Two findings by Yale scientists have been included in Science magazine’s list of the 10 leading scientific breakthroughs of 2005. The teams found evidence that both Tourette syndrome (TS) and dyslexia could stem from genetic defects linked to brain development. Their work was among research cited under the category “Miswiring the Brain.” Although the article did not name specific scientists or institutions, it cited “clues about the mechanisms of diverse disorders including schizophrenia, Tourette syndrome, and dyslexia. A common theme seems to be emerging: Many of the genes involved appear to play a role in brain development.”

Matthew W. State, M.D., Ph.D. ’01, the Harris Assistant Professor of Child Psychiatry and assistant professor of genetics, and the senior author of a report in the October 14 issue of Science, led the team that identified for the first time a genetic mutation associated with TS. The gene, which contributes to neuronal growth and communication, accounts for less than 2 percent of TS cases, but its discovery after years of searching offers the best chance yet to penetrate this socially debilitating disease. How the mutations participate with other genetic and environmental factors to increase risk for the disease is unknown. “We hope the clues this gene will give us will have widespread ramifications for understanding the basic biology of this disorder,” said State.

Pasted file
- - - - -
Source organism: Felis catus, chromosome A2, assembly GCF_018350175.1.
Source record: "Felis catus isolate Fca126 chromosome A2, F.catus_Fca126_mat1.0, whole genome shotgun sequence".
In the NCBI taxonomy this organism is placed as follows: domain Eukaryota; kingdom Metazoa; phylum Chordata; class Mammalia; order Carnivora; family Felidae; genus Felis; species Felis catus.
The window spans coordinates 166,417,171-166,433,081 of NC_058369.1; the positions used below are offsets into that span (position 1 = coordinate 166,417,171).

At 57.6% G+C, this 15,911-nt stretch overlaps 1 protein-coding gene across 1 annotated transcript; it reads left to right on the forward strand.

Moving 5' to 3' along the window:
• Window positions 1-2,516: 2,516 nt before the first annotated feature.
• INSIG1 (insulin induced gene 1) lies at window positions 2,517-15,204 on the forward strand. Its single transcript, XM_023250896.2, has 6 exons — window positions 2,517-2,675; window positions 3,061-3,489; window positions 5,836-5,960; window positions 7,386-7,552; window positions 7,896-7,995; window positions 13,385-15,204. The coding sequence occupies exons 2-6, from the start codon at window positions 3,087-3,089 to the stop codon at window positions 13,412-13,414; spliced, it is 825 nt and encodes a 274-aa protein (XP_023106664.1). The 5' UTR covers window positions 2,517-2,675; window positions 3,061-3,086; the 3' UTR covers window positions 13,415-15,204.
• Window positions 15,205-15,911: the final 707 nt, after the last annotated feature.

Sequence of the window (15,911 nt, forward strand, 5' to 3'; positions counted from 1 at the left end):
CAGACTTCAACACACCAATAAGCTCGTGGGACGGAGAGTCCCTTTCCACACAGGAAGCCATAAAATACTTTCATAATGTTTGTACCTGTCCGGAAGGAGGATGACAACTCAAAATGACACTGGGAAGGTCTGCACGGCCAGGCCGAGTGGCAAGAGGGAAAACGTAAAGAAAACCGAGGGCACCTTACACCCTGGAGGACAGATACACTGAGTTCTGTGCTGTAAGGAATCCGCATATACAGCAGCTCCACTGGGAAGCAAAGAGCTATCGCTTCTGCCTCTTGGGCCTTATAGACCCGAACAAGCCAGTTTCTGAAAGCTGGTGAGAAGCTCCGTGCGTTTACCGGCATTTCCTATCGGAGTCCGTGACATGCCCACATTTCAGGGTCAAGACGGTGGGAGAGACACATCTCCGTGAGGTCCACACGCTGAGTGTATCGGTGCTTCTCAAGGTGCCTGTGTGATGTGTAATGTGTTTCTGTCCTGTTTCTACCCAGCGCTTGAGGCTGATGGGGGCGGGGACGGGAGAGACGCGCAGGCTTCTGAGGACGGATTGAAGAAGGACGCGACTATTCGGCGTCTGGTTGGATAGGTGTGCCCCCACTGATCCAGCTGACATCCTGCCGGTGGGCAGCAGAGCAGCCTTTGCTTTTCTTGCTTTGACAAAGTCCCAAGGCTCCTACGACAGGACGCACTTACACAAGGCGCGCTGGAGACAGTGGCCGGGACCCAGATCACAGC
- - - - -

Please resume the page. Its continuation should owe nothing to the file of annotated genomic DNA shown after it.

In its search for “that one unusual patient who would lead us to a gene,” State’s team found a child, diagnosed with TS and attention deficit hyperactivity disorder, who had a telltale break on chromosome 13. That clue led researchers to the nearby SLITRK1 (Slit and Trk-like family member 1) gene, which had already been recognized to be active in the developing brains of rodents and to function in neuron growth. When they analyzed the gene from 174 people with TS, they found three individuals with mutations. No mutations of any kind were found in several hundred unaffected people, providing strong evidence that SLITRK1 was contributing to the disease. Studying SLITRK1 gives a starting point, said State, who likened their discovery to a string the researchers can now pull on to start to unravel the rest of the disease.

Another team at the School of Medicine found a genetic link to dyslexia, the reading disorder that affects millions of children and adults. A mutated version of a gene, located on chromosome 6 and called DCDC2, disrupts the formation of brain circuits that make reading possible. The findings deepen the “understanding of how the reading process works on a molecular level,” said Jeffrey R. Gruen, M.D., HS ’84, FW ’88, associate professor of pediatrics and lead author of the study published in a special issue of Proceedings of the National Academy of Sciences in November.

In a study of DNA markers in 153 dyslexic families, Gruen’s team found that up to 20 percent of cases of dyslexia are due to defects in the DCDC2 gene. In the mutated version of the gene, a large regulatory region is deleted. Locating this gene explains, in part, why dyslexia occurs and could lead to early and more accurate diagnoses and more effective educational programs for dyslexic children.